Information on Renter’s and Homestead Tax Credit in Wisconsin

Published on January 18th, 2017
By Jennifer Oppriecht
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Dave Launder of Baker and Launder

For renters in Wisconsin, it may feel like old St. Nick is making the rounds again, as you have a chance to get a tax credit thanks to the State of Wisconsin’s School Property Tax Credit and the Homestead Tax Credit. This post includes a 2016 update!

If you’re new to renting or this is the first time hearing about the Renter’s or Homestead Tax Credits and the School Property Tax Credit, this includes information on:

  • Who qualifies for both tax credits
  • The amount of money you can receive from each of the credits
  • Instructions and forms for applying for the Renter’s and Homestead Tax Credit

2016 UPDATE: No changes!

Once again, Dave Launder of Baker & Launder has informed us that there are no changes to the available Renter’s and Homestead Tax Credits or the Wisconsin School Property Tax Credit.

“The Homestead tax credit appears to be in a holding pattern.  The maximum income limit to qualify for the credit remains at $24,680 for 2016, while the max credit stays at $1,168.  This makes the fifth consecutive year of status quo,” Launder said.

Before you read on, you’ll want to check out this brief overview video from the Wisconsin Department of Revenue.

Renters can receive both credits, provided they fit within the income criteria.

According to Accountant Dave Launder of Baker and Launder, “Everyone is entitled to the Renter’s and Homeowner’s School Property Tax Credit, regardless of income.  The Homestead Tax Credit is available to anyone who earned less than $24,680 in 2016.”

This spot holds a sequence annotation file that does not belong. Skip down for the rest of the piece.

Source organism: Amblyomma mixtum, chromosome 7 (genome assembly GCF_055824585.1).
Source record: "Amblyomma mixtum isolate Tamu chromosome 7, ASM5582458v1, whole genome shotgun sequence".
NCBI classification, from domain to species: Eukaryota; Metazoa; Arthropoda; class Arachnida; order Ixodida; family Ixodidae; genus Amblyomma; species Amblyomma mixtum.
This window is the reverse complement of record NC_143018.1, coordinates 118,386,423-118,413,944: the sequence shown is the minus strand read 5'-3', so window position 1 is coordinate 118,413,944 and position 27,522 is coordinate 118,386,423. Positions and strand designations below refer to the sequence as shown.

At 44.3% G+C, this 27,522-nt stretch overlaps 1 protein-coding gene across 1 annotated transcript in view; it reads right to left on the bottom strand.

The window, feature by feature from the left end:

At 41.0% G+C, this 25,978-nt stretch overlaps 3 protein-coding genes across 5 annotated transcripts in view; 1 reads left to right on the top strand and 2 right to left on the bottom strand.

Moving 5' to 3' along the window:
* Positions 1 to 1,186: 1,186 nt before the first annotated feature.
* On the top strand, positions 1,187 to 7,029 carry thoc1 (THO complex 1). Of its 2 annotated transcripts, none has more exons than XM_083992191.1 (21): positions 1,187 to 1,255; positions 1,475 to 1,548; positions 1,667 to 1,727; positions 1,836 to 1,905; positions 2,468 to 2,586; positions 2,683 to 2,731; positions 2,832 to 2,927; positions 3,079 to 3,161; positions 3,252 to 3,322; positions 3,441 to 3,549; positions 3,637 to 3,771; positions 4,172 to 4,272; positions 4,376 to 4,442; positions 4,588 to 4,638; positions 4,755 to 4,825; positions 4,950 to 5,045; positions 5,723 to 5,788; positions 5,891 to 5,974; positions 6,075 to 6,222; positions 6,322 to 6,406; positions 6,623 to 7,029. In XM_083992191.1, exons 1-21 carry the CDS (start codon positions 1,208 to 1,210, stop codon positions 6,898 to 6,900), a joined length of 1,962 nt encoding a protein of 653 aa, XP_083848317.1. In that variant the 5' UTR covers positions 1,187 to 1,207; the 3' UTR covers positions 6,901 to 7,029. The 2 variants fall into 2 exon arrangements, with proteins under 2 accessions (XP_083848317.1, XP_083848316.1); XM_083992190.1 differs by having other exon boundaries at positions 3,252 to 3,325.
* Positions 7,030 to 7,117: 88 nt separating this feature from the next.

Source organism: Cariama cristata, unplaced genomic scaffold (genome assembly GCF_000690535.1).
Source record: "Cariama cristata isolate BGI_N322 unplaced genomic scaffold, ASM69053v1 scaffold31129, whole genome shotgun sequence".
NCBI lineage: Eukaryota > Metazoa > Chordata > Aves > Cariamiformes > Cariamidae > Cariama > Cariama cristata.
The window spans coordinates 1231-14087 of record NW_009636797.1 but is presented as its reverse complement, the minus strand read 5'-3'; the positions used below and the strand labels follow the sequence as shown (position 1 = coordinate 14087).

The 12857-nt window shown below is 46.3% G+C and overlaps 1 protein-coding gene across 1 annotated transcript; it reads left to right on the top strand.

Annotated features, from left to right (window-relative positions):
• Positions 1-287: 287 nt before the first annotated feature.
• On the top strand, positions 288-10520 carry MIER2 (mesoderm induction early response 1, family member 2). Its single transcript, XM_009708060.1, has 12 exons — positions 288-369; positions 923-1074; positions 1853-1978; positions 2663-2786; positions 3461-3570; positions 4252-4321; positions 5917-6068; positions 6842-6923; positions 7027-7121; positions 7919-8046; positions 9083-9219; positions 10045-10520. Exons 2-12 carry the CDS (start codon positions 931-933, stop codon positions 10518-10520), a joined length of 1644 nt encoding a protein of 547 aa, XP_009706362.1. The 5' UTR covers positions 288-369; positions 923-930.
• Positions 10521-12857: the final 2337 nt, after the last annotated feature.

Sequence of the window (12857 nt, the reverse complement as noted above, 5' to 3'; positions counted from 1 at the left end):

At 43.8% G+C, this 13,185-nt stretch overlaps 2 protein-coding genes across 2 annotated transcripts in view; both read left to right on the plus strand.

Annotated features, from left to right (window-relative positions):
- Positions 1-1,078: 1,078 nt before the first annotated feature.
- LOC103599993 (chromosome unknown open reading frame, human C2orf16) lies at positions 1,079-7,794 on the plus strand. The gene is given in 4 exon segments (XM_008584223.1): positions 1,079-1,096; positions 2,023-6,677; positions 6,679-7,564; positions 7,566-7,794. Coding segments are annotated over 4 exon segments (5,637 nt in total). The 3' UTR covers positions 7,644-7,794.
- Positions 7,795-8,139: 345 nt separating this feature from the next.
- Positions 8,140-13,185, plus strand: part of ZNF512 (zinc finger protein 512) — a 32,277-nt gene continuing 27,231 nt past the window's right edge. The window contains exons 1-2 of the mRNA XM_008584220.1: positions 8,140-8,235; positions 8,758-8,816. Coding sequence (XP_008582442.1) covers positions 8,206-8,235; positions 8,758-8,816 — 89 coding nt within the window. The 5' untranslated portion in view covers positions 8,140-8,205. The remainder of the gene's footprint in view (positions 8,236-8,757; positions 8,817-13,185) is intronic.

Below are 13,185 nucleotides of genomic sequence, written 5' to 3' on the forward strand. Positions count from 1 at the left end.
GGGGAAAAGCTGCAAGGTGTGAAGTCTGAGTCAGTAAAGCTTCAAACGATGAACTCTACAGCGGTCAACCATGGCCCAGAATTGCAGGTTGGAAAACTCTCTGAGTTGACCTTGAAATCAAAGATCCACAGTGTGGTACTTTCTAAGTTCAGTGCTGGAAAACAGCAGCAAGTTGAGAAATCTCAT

Launder reports no significant changes in the tax credits for the 2016 tax year.  “The income amounts did not change at all, and the maximum credit is exactly the same,” he said.  “Looking at the calculation, they essentially didn’t change anything from 2013.”

Here’s a breakdown of the differences between the two credits:

Renter’s and Homeowner’s School Property Tax Credit (Renter’s Credit)

Most people lose track of this tax credit, and focus only on the Homestead.  They shouldn’t.  You can claim the renter’s credit if you paid rent during 2016 for living quarters that you used as your primary residence.  The Renter’s Credit is a maximum of $300, and it’s based on the amount of rent paid.

Homestead Tax Credit

The Homestead Tax Credit was created to provide tax relief to renters below a certain income threshold.  Basically, the lower your income, and the more rent you pay, the bigger your credit will be.

The maximum credit for Homestead is $1,168, and it also includes a 4-year statute of limitations.  That means if you’ve been renting for the last four years and never claimed the credit, you should get the prior year’s rent certificates completed, and then file a Homestead Credit Form (Schedule H) by itself for that particular year.   It doesn’t have to go with their return.

Curious if you qualify?  Get ready – here are the requirements, straight from the State of Wisconsin’s  website:

  • You must have been a legal resident of Wisconsin for all of 2016, from January 1 through December 31.
  • You must have been 18 years of age or older on December 31, 2016.
  • You cannot be claimed as a dependent on someone else’s 2016 federal income tax return. (Note: This limitation does not apply if you were 62 years of age or over on December 31, 2016.)
  • Your household income must have been less than $24,680 for 2016. See the definition of “household income.”
  • You must have been the owner or renter of your Wisconsin homestead during 2016. See the definition of “homestead.”
  • You must not have lived for the entire year of 2016 in housing that is exempt from property taxes. (Note: Property owned by a municipal housing authority is not considered tax-exempt for homestead credit purposes if that authority makes payments in place of property taxes to the city or town in which it is located. If you live in public housing, you should check with your rental manager.)